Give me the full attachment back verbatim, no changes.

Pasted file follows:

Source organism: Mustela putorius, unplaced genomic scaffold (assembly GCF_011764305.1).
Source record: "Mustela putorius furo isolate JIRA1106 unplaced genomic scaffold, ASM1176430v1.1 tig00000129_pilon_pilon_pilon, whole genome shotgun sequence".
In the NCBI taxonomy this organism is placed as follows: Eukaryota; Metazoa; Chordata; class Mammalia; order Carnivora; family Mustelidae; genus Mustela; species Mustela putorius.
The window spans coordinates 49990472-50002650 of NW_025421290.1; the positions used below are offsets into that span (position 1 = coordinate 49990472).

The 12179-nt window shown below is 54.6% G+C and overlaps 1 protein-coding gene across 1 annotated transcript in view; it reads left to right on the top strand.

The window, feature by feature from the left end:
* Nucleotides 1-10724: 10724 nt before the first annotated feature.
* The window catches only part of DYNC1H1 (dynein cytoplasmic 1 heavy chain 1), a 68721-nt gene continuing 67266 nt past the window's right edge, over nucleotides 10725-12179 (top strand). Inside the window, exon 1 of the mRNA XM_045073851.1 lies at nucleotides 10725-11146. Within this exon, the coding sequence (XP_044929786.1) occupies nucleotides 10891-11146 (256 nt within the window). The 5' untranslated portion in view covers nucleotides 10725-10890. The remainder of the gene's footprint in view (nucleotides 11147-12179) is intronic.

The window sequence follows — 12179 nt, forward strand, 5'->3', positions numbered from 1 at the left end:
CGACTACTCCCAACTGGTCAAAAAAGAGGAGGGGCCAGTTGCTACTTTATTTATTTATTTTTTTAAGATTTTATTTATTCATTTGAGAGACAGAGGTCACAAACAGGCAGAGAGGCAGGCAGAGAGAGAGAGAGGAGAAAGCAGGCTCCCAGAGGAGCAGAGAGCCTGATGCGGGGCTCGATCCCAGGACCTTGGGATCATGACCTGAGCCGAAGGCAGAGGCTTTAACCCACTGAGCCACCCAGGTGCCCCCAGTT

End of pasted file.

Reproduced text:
Source organism: Mustela putorius, unplaced genomic scaffold (assembly GCF_011764305.1).
Source record: "Mustela putorius furo isolate JIRA1106 unplaced genomic scaffold, ASM1176430v1.1 tig00000129_pilon_pilon_pilon, whole genome shotgun sequence".
In the NCBI taxonomy this organism is placed as follows: Eukaryota; Metazoa; Chordata; class Mammalia; order Carnivora; family Mustelidae; genus Mustela; species Mustela putorius.
The window spans coordinates 49990472-50002650 of NW_025421290.1; the positions used below are offsets into that span (position 1 = coordinate 49990472).

The 12179-nt window shown below is 54.6% G+C and overlaps 1 protein-coding gene across 1 annotated transcript in view; it reads left to right on the top strand.

The window, feature by feature from the left end:
* Nucleotides 1-10724: 10724 nt before the first annotated feature.
* The window catches only part of DYNC1H1 (dynein cytoplasmic 1 heavy chain 1), a 68721-nt gene continuing 67266 nt past the window's right edge, over nucleotides 10725-12179 (top strand). Inside the window, exon 1 of the mRNA XM_045073851.1 lies at nucleotides 10725-11146. Within this exon, the coding sequence (XP_044929786.1) occupies nucleotides 10891-11146 (256 nt within the window). The 5' untranslated portion in view covers nucleotides 10725-10890. The remainder of the gene's footprint in view (nucleotides 11147-12179) is intronic.

The window sequence follows — 12179 nt, forward strand, 5'->3', positions numbered from 1 at the left end:
CGACTACTCCCAACTGGTCAAAAAAGAGGAGGGGCCAGTTGCTACTTTATTTATTTATTTTTTTAAGATTTTATTTATTCATTTGAGAGACAGAGGTCACAAACAGGCAGAGAGGCAGGCAGAGAGAGAGAGAGGAGAAAGCAGGCTCCCAGAGGAGCAGAGAGCCTGATGCGGGGCTCGATCCCAGGACCTTGGGATCATGACCTGAGCCGAAGGCAGAGGCTTTAACCCACTGAGCCACCCAGGTGCCCCCAGTT